Did you know that royalties from Bing Crosby’s recording of “Silent Night” and Adeste Fidelis all go to charities? Here are some other fascinating facts about Christmas you may not have known:

  • The word “carol” comes from a Greek word meaning to dance and to play the flute.
  • America’s first Christmas carol was written and sung in the language of the Huron Indians. Called Jesus Is Born, it was composed by Father Brebeuf, a French missionary to the Indians, in 1630.
  • Alabama was the first state to grant legal recognition to Christmas in 1836. By 1890, all states and territories acknowledged the holiday, including the District of Columbia.
  • It was illegal to celebrate Christmas Day in the Massachusetts colony from 1659 until 1681.
  • The first true Christmas cards were written by St. Francis of Assisi and his followers in the 13th century. The idea was to tell biblical stories in song in order to reach more people.
  • The first Christmas card as we know it was sent in 1843. The greeting: “A Merry Christmas and a Happy New Year to you.”
  • There are at least two towns named Santa Claus in the U.S.A. in Indiana and Idaho.
  • There’s a Christmas Island in the Indian Ocean and a Christmas Island in the Pacific’s Gilbert Island.
  • The first department store Santa Claus in the nation was James Edgar of Brockton, MA. As owner of the Edgar’s Store in Boston in 1890, he donned the Santa costume himself to begin the tradition.

Consider this..Holiday Eating No-No’s

Consider this fact presented by Women’s Health magazine: The average American eats 600 additional calories per day between Thanksgiving and New Year’s. Translation: That’s an extra six pounds. Yikes! But if you know which foods are the worst culprits for your waistline, you can battle back more effectively:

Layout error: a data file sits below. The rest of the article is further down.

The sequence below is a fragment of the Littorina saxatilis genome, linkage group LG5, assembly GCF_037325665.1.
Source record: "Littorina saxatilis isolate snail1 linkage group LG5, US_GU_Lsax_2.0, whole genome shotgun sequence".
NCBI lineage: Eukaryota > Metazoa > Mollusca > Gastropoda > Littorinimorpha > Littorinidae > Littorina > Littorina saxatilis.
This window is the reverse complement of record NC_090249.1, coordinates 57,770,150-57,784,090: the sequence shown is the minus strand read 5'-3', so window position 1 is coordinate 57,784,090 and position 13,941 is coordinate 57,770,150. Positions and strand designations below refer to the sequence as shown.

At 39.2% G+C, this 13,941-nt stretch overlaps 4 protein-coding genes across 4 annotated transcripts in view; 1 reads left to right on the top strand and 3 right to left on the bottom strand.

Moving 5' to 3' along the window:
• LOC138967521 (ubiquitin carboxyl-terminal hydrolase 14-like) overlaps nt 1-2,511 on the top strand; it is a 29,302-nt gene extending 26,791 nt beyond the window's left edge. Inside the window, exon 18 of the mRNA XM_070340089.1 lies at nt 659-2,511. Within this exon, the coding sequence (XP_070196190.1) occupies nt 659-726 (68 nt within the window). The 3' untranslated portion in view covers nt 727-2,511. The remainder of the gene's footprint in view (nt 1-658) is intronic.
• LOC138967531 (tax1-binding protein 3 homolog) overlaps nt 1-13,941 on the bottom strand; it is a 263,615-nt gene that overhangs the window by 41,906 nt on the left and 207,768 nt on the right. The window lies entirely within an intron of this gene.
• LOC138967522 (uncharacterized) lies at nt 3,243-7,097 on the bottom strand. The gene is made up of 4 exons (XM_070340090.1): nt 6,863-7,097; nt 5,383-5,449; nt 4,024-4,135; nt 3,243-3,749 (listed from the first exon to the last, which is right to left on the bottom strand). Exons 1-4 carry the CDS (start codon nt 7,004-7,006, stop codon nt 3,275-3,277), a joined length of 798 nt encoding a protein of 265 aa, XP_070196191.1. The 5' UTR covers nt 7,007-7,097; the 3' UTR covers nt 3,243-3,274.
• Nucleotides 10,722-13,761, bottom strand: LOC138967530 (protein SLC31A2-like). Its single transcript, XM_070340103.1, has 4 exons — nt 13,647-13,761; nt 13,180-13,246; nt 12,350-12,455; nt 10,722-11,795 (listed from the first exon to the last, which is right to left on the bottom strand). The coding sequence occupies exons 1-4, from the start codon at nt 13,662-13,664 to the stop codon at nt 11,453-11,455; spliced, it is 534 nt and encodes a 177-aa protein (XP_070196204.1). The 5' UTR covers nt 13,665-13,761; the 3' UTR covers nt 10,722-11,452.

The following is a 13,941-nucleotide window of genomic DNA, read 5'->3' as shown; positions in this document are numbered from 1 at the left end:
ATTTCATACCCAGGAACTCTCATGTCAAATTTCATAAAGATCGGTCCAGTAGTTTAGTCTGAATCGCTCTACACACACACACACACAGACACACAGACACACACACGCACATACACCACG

1. Worst Classic Holiday Drink: Eggnog — At 350 calories and 19 grams of fat, eggnog, even without the booze, is on the naughty list because it consists of milk, cream and eggs. If you want a festive seasonal drink, choose homemade hot chocolate instead. Just limit how much whipped cream you squirt on top.
  2. Worst Holiday Appetizer: Crab Cakes — When crab is blended with mayonnaise and then rolled in bread crumbs and cooked in a vat of bubbling fat, you end up with an appetizer that weighs in at 400 calories and 19 grams of fat. Each. That’s more calories than three dozen shrimp.
  3. Worst Holiday Party Cocktail: Gin and Tonic — It may taste light, but a gin and tonic has 210 calories and 22 grams of sugar, thanks to the tonic water. Choose Champagne instead for one-fourth the amount of sugar.
  4. Worst Holiday Party Snack: Spinach and Artichoke Dip — In addition to the spinach and artichokes, this dip has mayonnaise, sour cream and cream cheese, which add up to a whopping 285 calories and 17 grams of fat per serving. And that’s without the crackers or chips! If you simply must have some, limit yourself to dip on one cracker.